UK (Parliament Politic Magazine) – According to a recent report by Bain & Company and the Carbon Disclosure Project (CDP), nearly two-thirds of corporate carbon emissions in the UK are not currently subject to decarbonization targets. This analysis reveals that 64 percent of Scope 1 and 2 emissions, as well as 69 percent of Scope 3 emissions, are not being addressed, highlighting a significant gap in the fight against climate change.
UK Companies Struggle To Meet Decarbonisation
The research paints a grim picture, even among companies that have set targets. It indicates that 21 percent of UK companies are projected to fall short of their 2030 targets for Scope 1 and 2 emissions, while 31 percent are expected to miss their Scope 3 targets. These figures are likely to be even higher when considering businesses that do not disclose their emissions through CDP or those that have no targets in place.
These findings align with the recent statement from the UK Government, which acknowledges that the country’s net-zero strategy is currently off track to achieve the crucial interim goal of reducing emissions by 60 percent compared to 1990 levels by 2030, as outlined in the UK Climate Report by Bain and CDP.
Urgent Need For Stronger Action
The report highlights the urgent need for stronger action to address corporate carbon emissions in the UK. The current lack of coverage and the potential failure to meet targets underscore the gravity of the situation and the necessity for more comprehensive and effective measures to combat climate change.
Companies that fail to align with decarbonization targets run the risk of falling behind impending regulations. At COP26, it was announced that UK listed companies and financial institutions would be obligated to disclose their transition plans. Similar regulations are being proposed globally, including by the US Securities and Exchange Commission (SEC) and the European Sustainability Reporting Standards (ESRS).
More UK Businesses Dislosing Emission Reduction Targets
The number of UK businesses disclosing emission reduction targets through CDP has seen a significant increase of around 130 percent between 2020 and 2022, with annual increases of 52 percent over the same period. Furthermore, UK businesses are outpacing their European and North American counterparts in decarbonization efforts.
On average, UK companies have achieved an 8 percent reduction in emissions since reporting through CDP, compared to a mere 4 percent for their international peers. Notably, certain sectors, such as fashion, have achieved even higher average reductions of 12 percent.
By failing to align with decarbonization targets, companies expose themselves to the risk of being left behind by forthcoming regulations. This was made clear at COP26, where it was announced that UK listed companies and financial institutions would be required to disclose their transition plans.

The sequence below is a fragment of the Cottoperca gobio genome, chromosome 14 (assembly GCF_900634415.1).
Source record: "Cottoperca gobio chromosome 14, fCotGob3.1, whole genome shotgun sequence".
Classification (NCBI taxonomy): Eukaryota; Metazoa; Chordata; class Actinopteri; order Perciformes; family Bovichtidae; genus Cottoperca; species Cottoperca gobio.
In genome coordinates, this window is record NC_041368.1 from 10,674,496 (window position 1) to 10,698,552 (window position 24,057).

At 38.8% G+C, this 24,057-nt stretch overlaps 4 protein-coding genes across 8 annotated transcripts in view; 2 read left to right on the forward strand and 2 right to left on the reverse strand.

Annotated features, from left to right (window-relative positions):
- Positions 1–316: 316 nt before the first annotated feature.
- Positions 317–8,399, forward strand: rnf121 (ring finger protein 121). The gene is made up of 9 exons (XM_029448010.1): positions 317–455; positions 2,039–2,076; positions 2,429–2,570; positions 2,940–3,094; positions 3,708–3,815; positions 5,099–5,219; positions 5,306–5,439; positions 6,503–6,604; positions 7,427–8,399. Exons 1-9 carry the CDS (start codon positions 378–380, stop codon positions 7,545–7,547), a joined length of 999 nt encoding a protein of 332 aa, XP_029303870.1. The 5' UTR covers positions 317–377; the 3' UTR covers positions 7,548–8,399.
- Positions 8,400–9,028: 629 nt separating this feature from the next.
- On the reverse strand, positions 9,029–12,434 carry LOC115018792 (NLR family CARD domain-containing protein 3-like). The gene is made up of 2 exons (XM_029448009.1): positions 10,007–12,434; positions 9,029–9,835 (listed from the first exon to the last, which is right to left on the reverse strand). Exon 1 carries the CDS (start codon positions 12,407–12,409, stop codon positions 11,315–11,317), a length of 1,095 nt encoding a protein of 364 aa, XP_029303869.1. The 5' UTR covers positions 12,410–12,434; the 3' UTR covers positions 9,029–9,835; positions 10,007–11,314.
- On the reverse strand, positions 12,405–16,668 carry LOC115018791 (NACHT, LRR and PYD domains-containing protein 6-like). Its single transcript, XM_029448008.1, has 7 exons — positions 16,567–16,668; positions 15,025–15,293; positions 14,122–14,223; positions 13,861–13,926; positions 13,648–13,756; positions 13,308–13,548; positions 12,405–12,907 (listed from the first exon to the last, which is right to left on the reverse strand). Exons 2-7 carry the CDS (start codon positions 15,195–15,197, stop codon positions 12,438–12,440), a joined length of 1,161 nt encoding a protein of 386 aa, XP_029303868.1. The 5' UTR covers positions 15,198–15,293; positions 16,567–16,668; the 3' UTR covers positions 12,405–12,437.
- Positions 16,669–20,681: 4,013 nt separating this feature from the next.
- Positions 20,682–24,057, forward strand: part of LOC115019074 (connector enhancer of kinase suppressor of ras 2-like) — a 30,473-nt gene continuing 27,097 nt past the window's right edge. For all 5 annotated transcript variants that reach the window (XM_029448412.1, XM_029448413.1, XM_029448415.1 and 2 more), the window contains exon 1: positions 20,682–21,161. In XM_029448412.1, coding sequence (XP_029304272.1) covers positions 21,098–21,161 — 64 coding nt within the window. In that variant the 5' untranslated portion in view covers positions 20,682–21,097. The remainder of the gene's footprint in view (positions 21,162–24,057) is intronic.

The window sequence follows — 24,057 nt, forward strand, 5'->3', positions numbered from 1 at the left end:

These regulations are not limited to the UK, as similar requirements are being proposed globally by the US Securities and Exchange Commission (SEC) and the European Sustainability Reporting Standards (ESRS).
UK Corportate Emissions Not Covered By Reduction Target
A report from the disclosure platform CDP and consultants Bain & Company revealed that more than two-thirds of corporate emissions in the UK are not included in decarbonization targets. Additionally, the report highlighted that at least one-fifth of companies with 2030 targets are currently not on track to achieve them.
The UK Climate Report, released on Thursday, emphasized that the actual number of companies falling behind is likely higher when considering those that either do not disclose their emissions data to CDP or have not yet established emissions-reduction goals.
This report sheds light on a concerning reality within the UK corporate sector.
Despite the growing emphasis on decarbonization and the urgent need to address climate change, a significant portion of emissions remains unaddressed. Furthermore, a notable percentage of companies are failing to meet their own set targets, indicating a lack of progress towards a sustainable future.
The UK government has recently issued a warning that the country is not on track to achieve its end-decade objective of reducing emissions by 60% from 1990 levels. This announcement comes just months before the global climate talks in Dubai, where nations are being encouraged to establish more ambitious targets.
The lackluster progress observed among UK companies coincides with the efforts of regulators in Britain, the United States, and the European Union to enforce emissions disclosures. These regulations are expected to be implemented within the next few years.